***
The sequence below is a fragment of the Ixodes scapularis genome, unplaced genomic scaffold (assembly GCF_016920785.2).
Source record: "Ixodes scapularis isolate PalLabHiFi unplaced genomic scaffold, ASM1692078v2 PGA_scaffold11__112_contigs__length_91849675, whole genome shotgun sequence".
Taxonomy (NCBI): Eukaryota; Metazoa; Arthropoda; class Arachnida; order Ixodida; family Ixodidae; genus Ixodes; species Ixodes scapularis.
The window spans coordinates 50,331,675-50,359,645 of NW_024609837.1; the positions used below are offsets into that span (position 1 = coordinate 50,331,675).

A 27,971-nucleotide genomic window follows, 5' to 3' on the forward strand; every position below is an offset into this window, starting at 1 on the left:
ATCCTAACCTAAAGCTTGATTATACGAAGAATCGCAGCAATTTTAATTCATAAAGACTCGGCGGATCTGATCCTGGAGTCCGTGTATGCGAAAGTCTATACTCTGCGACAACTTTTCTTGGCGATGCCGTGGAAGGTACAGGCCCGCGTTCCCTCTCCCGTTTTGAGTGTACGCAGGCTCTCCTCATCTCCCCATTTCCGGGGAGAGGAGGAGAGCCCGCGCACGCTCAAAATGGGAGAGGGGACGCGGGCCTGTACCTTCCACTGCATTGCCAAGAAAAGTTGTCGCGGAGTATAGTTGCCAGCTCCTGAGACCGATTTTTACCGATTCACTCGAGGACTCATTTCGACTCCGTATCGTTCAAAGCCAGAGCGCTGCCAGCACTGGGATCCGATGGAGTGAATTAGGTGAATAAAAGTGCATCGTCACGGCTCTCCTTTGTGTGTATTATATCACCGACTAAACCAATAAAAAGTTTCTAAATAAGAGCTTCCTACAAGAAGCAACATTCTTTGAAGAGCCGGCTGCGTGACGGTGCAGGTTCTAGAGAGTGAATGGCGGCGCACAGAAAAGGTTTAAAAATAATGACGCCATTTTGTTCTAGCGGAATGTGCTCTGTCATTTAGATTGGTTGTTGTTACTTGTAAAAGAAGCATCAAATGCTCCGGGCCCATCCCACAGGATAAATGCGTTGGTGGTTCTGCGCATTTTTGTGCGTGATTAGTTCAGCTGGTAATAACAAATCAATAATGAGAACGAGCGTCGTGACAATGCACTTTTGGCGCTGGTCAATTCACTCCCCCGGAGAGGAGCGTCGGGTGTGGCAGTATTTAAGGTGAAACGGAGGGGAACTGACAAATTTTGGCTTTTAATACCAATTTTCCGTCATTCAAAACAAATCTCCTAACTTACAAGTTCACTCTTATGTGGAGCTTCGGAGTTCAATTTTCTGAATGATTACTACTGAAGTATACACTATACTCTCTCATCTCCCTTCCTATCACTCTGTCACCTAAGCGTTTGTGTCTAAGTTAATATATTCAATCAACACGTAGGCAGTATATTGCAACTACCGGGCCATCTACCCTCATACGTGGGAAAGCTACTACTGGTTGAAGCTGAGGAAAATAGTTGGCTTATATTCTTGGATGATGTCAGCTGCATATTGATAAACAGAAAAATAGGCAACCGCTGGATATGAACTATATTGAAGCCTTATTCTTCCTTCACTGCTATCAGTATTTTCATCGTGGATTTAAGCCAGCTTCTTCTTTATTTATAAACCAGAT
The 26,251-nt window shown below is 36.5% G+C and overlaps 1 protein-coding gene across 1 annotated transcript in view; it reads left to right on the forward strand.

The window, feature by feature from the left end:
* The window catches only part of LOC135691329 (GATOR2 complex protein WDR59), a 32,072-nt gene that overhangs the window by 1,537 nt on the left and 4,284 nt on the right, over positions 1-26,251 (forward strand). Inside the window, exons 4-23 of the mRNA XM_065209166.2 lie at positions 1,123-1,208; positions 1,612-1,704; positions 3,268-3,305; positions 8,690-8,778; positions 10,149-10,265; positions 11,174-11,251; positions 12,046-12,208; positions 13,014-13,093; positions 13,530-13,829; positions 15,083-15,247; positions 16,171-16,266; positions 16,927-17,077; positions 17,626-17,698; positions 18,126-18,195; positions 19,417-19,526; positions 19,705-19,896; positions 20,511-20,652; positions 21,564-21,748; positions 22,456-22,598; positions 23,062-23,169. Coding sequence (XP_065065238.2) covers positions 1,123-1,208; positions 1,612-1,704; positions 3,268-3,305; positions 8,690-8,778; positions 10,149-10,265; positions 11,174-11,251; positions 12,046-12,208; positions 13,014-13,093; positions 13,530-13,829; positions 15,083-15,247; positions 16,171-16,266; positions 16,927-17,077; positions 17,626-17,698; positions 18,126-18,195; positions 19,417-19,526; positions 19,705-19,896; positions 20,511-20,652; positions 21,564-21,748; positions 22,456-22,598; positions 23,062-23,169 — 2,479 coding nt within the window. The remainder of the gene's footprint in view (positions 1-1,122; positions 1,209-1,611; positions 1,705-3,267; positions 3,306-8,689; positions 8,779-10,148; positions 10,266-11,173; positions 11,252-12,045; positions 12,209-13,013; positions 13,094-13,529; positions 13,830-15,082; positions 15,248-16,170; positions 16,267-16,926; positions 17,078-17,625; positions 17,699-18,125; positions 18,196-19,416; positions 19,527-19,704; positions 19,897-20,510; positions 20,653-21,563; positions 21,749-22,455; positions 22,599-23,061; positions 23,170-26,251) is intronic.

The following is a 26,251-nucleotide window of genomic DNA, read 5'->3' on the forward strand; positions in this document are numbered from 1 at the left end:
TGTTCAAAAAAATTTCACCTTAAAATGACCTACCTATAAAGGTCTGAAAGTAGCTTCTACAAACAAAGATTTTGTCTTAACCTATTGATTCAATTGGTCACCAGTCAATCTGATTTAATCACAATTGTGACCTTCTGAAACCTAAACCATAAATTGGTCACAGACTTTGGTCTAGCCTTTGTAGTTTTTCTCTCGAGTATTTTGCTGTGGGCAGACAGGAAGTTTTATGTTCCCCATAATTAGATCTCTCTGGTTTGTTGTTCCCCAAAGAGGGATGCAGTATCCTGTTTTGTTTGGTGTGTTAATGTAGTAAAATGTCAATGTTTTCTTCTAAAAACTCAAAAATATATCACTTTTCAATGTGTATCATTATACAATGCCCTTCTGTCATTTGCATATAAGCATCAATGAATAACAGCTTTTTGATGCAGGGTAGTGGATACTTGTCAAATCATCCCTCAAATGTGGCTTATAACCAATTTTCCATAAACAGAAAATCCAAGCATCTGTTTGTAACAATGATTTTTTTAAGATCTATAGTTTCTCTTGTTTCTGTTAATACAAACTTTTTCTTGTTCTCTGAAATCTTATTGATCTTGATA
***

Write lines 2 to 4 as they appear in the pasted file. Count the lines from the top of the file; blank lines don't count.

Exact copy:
Source record: "Ixodes scapularis isolate PalLabHiFi unplaced genomic scaffold, ASM1692078v2 PGA_scaffold11__112_contigs__length_91849675, whole genome shotgun sequence".
Taxonomy (NCBI): Eukaryota; Metazoa; Arthropoda; class Arachnida; order Ixodida; family Ixodidae; genus Ixodes; species Ixodes scapularis.
The window spans coordinates 50,331,675-50,359,645 of NW_024609837.1; the positions used below are offsets into that span (position 1 = coordinate 50,331,675).